While I was at Stones Gambling Hall for the Moneymaker PSPC Tour, I got to visit with some people who don’t necessarily fit into the classic poker demographic. They’re not young, they’re not particularly hip. But don’t tell any of them that you love poker more than they do. It was a glorious reminder to me that the game is alive and well in hearts and minds across the spectrum.
First, I bring you Judy Lee, who drove… well, I’ll let her tell you her story. But pay close attention to her pantomiming her introduction to the world of poker. After the interview, we talked about grandchildren, because that’s what people our age do; we talk about grandchildren, and poker.
Next up, Marie McMahon. I first met her while she was sitting along the wall with her fellow alternates. “I’m #99” she said, with a smile that said she knew she’d get in. She did (and she cashed). Marie is a high school counselor in a nearby town. In a perfect world, she’d be able to talk to her students about the awesome life lessons that come from poker. She could teach them about playing the button, while subliminally sneaking the concept of informational advantage into their brains. But this is not the world in which we live, yet. Anyway, high school counseling certainly has its share of stress; this is how one person escapes from it:
Finally, batting third, Perry. I won’t try to spell his last name because I’ll get it horribly wrong, but he introduced himself by his PokerStars screen name (no, they don’t miss us out there in California), which is “1001”. I wish I had decent video of our interview, but I don’t (mea culpa). “I met Chris at the [WSOP] main event the year he beat Sammy Farha. I met him on the second or third day… he was just an average joe like you or me, and the next thing I know, he was at the final table.”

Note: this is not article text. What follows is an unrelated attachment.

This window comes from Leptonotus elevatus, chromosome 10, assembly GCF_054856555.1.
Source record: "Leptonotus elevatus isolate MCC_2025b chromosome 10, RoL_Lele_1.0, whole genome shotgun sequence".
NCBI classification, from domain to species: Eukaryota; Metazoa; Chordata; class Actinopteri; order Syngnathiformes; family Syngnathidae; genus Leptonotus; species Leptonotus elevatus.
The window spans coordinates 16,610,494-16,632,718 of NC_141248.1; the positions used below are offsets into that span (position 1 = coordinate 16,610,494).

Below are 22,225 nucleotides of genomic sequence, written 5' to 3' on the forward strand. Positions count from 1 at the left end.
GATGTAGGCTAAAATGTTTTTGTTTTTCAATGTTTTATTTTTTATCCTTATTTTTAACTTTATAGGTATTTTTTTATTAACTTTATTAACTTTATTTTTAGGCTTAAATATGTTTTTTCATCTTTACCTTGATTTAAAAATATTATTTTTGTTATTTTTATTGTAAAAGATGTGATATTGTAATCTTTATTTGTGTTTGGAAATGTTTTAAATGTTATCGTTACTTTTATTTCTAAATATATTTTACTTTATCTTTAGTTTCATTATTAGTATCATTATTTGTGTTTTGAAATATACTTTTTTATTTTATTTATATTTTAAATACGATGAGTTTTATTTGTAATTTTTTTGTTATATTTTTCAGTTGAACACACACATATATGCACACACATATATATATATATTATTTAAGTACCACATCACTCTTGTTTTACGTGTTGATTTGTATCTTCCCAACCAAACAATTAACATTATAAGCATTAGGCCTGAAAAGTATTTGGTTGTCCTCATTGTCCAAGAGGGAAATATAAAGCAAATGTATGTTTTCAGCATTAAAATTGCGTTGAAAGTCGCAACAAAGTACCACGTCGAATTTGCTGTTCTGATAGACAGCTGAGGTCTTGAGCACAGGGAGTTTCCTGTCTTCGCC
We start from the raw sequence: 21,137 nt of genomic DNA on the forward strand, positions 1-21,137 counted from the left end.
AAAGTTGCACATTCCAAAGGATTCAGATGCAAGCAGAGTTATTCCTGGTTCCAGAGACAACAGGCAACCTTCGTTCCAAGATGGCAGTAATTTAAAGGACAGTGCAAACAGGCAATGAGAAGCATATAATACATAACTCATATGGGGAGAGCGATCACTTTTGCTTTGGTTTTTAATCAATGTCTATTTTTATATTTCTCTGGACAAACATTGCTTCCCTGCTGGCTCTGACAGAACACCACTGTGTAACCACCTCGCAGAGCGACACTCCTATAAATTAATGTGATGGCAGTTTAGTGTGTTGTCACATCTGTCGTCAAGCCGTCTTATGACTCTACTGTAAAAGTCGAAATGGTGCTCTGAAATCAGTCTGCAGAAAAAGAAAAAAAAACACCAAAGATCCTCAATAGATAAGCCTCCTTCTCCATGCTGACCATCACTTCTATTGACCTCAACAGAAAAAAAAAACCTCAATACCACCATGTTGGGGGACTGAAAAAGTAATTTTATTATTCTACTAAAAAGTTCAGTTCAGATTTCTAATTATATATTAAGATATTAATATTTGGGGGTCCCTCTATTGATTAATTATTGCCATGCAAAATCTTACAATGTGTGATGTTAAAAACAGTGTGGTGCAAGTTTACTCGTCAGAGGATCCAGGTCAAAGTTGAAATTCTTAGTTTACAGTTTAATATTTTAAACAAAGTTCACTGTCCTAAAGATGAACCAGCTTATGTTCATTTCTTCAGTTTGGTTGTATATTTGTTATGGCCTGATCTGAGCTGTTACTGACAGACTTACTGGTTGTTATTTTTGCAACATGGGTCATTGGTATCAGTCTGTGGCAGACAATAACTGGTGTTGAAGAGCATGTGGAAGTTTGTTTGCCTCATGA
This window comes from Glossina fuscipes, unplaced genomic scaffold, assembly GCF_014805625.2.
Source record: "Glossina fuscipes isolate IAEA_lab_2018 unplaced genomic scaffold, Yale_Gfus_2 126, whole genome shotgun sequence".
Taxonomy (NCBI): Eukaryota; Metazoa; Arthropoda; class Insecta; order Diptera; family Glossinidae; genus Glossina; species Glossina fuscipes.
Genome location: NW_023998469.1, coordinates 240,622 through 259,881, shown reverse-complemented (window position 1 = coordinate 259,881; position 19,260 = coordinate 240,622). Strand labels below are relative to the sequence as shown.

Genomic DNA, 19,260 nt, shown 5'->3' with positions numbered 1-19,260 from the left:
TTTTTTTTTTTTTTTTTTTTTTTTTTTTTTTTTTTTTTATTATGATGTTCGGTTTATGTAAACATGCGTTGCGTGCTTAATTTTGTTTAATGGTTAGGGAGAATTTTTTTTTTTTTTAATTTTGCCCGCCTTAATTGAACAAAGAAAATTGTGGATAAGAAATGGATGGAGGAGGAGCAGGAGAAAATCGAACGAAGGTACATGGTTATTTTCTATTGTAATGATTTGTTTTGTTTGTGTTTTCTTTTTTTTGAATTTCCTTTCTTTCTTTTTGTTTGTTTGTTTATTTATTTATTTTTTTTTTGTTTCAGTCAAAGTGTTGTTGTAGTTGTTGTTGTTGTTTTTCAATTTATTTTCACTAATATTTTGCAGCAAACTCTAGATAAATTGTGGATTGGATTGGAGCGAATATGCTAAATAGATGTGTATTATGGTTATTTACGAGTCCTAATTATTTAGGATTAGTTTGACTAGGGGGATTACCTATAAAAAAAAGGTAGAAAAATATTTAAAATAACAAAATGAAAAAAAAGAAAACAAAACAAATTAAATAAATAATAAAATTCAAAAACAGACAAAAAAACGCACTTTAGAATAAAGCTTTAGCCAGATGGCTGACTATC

This cat knew Chris Moneymaker before he was Chris Moneymaker. Please continue, sir…
“It was a great experience to root for the underdog and watch him take it down… it inspired all the guys that are out there, like myself, that are amateurs and just want to have a good time and enjoy the game.”
This is the face of poker
The picture here, you just see his face. But below one of his knees is a prosthetic leg and foot. Perry moves around a little bit slowly, but he made his way down to Stones to be part of this amazing party. And his eyes shone with passion as he recalled watching Chris win 15 years ago.
These are the people and faces of poker; just looking at them and hearing their stories makes me smile.
P.S. A special thanks to Joe Stapleton for bringing Judy and Perry to me. Without Joe, we’d have not heard their stories, and would be poorer for it.